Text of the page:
Skip to main content

The tragedy currently occurring in Syria is the focus of some degree of coverage in the media these days. However, most people know very little about the country, so I would like to provide some information about the country which might help those interested understand Syria and recent events a little better.

This is the second post in the series. The first can be read here.

I hope to write one more post in the next few days with a little more additional information about Syria.

Syria has an area of 185,180 sq. km (71,498 sq. miles) which is about the same as that of the state of Washington.

The population of Syria is reported to be between 21.6 million and 23 million depending on which source you read, which is about 10% less that the population of the state of Texas or about 10% more than the population of the state of New York.

About 46.5% of the people of Syria live in rural areas and about 53.5% live in urban areas.

- * - * - * - * - * -

- · Ethnicity and Religion · -

The number of Sunni Muslims in Syria ranges from 65% to 74% depending on which source you read.

The Sunni Muslims in Syria are predominantly Arab, but there are also Sunni Kurds, Turks, Circassians, Karbardas, and Chechens. The largest ethnic group in Syria is the Sunni Arabs, who are estimated to make up between 52 and 58% of the population of Syria.

The number of Shia Muslims in Syria ranges from 12% to 17% depending on which source you read.

The Shia Muslims in Syria are predominantly Alawites, but there are also small percentages of ‘Twelvers’, Ismailis, and Alevis. The Alawites are estimated to make up between 10 and 12% of the population of Syria.

The number of Christians in Syria ranges from 8% to 12% depending on which source you read.

The Christians in Syria are predominantly Levantines, but there are also small percentages of Assyrians, Chaldeans/Syriacs, and Armenians.

The number of Druze in Syria ranges from 1.7% to 3.2% depending on which source you read.

There are also very small numbers of Doms (Romani), Yazidis, and Jews in Syria, although some estimates put the number of Doms at about 1% of the population of Syria.

- * - * - * - * - * -

- · The Main Administrative Divisions of and Population Distribution in Syria · -

The population of Syria is concentrated in its southwest, northwest and northeast corners, and the central area of the country is empty barren desert. The northwest corner of the country has the largest population while the northeast corner has the smallest.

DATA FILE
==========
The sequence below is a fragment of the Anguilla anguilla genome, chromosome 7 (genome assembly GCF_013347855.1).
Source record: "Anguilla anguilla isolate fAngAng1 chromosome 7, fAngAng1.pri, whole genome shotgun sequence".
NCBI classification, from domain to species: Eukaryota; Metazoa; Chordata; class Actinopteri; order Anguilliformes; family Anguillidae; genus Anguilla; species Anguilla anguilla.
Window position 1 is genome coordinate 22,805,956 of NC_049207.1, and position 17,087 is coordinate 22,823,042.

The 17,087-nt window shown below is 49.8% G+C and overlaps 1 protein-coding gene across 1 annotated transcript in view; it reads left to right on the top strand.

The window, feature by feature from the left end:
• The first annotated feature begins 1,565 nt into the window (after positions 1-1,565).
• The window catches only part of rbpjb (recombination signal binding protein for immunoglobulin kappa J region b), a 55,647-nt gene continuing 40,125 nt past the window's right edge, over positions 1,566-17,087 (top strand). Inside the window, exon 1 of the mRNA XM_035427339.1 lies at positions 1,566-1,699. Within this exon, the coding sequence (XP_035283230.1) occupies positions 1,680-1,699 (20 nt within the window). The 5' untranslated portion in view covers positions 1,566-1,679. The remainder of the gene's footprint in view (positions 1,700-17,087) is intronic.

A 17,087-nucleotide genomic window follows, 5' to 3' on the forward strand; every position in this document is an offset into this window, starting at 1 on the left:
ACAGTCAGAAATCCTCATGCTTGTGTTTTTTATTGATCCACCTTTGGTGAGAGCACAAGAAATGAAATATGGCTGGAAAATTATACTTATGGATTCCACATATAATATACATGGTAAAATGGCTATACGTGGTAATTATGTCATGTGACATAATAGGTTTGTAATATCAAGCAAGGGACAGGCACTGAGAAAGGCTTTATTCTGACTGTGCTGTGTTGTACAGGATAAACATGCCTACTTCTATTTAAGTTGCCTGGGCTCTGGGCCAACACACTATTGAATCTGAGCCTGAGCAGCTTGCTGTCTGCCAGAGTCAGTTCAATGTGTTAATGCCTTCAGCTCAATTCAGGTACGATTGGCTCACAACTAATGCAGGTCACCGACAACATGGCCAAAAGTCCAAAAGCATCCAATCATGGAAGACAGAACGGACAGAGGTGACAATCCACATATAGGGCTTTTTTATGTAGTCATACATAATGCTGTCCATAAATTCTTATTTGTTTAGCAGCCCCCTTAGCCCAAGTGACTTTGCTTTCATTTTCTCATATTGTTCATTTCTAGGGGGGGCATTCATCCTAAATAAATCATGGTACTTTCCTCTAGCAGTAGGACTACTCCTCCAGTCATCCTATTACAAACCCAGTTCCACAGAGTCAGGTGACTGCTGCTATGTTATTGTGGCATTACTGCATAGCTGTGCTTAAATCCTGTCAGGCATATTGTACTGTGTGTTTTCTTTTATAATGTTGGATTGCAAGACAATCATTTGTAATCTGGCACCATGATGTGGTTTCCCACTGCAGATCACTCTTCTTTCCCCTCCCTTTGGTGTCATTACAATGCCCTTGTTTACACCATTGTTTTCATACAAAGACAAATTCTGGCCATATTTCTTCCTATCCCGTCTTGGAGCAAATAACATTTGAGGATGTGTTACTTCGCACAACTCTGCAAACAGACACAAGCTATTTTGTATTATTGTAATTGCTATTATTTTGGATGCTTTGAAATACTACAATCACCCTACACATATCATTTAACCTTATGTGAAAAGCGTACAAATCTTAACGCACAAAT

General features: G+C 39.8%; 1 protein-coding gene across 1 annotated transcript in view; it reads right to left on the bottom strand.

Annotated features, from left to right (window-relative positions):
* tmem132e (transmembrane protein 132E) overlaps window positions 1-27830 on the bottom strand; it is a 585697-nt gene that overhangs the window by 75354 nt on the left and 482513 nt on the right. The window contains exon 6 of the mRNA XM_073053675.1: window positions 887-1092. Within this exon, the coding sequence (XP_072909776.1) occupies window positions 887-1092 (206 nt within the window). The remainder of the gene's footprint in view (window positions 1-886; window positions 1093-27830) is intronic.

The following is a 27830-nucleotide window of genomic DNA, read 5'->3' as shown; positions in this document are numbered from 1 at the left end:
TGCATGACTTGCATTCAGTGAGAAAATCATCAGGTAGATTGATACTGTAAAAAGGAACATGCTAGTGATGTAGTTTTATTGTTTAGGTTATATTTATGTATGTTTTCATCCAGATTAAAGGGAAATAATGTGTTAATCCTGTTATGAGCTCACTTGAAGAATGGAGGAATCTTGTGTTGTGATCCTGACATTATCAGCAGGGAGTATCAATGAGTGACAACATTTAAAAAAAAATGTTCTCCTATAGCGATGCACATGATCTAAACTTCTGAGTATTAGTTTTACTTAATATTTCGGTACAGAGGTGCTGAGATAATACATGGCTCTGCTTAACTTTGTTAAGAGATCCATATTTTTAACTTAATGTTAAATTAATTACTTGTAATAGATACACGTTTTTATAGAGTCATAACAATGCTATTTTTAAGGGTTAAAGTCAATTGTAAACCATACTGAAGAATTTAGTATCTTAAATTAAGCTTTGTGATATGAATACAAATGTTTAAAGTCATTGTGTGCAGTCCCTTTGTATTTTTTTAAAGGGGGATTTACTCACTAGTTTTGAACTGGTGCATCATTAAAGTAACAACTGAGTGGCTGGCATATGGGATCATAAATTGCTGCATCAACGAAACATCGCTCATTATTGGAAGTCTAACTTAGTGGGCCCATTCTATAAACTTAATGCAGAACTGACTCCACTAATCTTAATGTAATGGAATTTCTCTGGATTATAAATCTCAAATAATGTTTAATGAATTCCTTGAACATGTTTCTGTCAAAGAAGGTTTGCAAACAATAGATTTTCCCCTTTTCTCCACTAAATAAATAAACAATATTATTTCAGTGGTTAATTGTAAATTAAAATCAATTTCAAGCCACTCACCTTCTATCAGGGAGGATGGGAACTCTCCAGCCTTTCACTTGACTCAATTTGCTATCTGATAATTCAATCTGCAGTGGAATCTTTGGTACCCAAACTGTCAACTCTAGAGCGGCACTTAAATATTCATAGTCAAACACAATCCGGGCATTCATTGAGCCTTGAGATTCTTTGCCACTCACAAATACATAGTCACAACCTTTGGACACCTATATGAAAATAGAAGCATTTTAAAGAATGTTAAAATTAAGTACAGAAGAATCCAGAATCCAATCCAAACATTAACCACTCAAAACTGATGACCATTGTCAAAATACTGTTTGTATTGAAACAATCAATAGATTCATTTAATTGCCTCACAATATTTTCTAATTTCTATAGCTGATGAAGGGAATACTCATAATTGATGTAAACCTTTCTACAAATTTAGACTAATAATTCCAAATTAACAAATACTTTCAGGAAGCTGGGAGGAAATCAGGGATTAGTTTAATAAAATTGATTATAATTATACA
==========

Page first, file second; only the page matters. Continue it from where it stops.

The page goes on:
Syria has 14 governorates. These governorates are divided into districts which are then divided into sub-districts.

- - - - - - - - - - - - - - - - - - - - -

The population concentration
in southwestern Syria

In the Damascus, Rif Dimashq, As-Suwayda, Daraa and Quneitra Governorates

According to Syrian Government statistics 6,077,000 people, 28.4% of the population, lived in the southwestern corner of the country at the end of 2011.

The inhabited areas are predominately in or near Metropolitan Damascus and to the south of Metropolitan Damascus in the Deraa Governorate.

- - - - - - - - - - - - - - - - - - - - -

The Damascus Governorate

The Damascus Governorate is the capital of Syria and is the center of Metropolitan Damascus.

The Damascus Governorate has an area of 105 sq. km (41 sq. miles) and had, at the end of 2011, a population of 1,754,000 - a population density of 16,705 people per sq. km.

Metropolitan Damascus is very densely populated and at the end of 2011 had a population of about 3,500,000. There are some estimates that put the real total population of Metropolitan Damascus at up to 5,000,000.

Hundreds of thousands of (possibly more than a million) Palestinian and Iraqi refugees live in Metropolitan Damascus.

Damascus is Syria’s second largest city, after Aleppo. However, Metropolitan Damascus is larger than Aleppo.

- - - - - - - - - - - - - - - - - - - - -

The Rif Dimashq Governorate

The Rif Dimashq Governorate surrounds the Damascus Governorate, has an area of 18,035 sq. km (6,963 sq. miles) and had, at the end of 2011, a population of 2,836,000 - a population density of 157 people per sq. km.

35% of its population lives in rural areas and 65% in urban areas.

Its administration is located in the Damascus Governorate.

Essentially all of the population of the Rif Dimashq Governorate lives in or near Metropolitan Damascus in an area which is about 10% of the governorate’s total area. The other 90% of the governorate is empty barren desert, volcanic fields or lava fields.

The Ghouta Oasis, which is east and south of Damascus, is the governorate's greenest area, and is historically the reason Damascus was able to become one of the Middle East’s major cities.

- - - - - - - - - - - - - - - - - - - - -

The As-Suwayda Governorate

The As-Suwayda Governorate has an area of 5,550 sq. km (2,143 sq. miles) and had, at the end of 2011, a population of 370,000 - a population density of 67 people per sq. km.

The As-Suwayda Governorate has a Druze majority.

61% of its population lives in rural areas and 39% in urban areas.

Its capital, also named As-Suwayda, had an estimated population of about 86,000 at the end of 2011.

Essentially all of the population of the As-Suwayda Governorate lives in the western and southwestern 40% of the governorate. The remaining 60% (the northern and eastern areas) of the governorate is barren empty desert.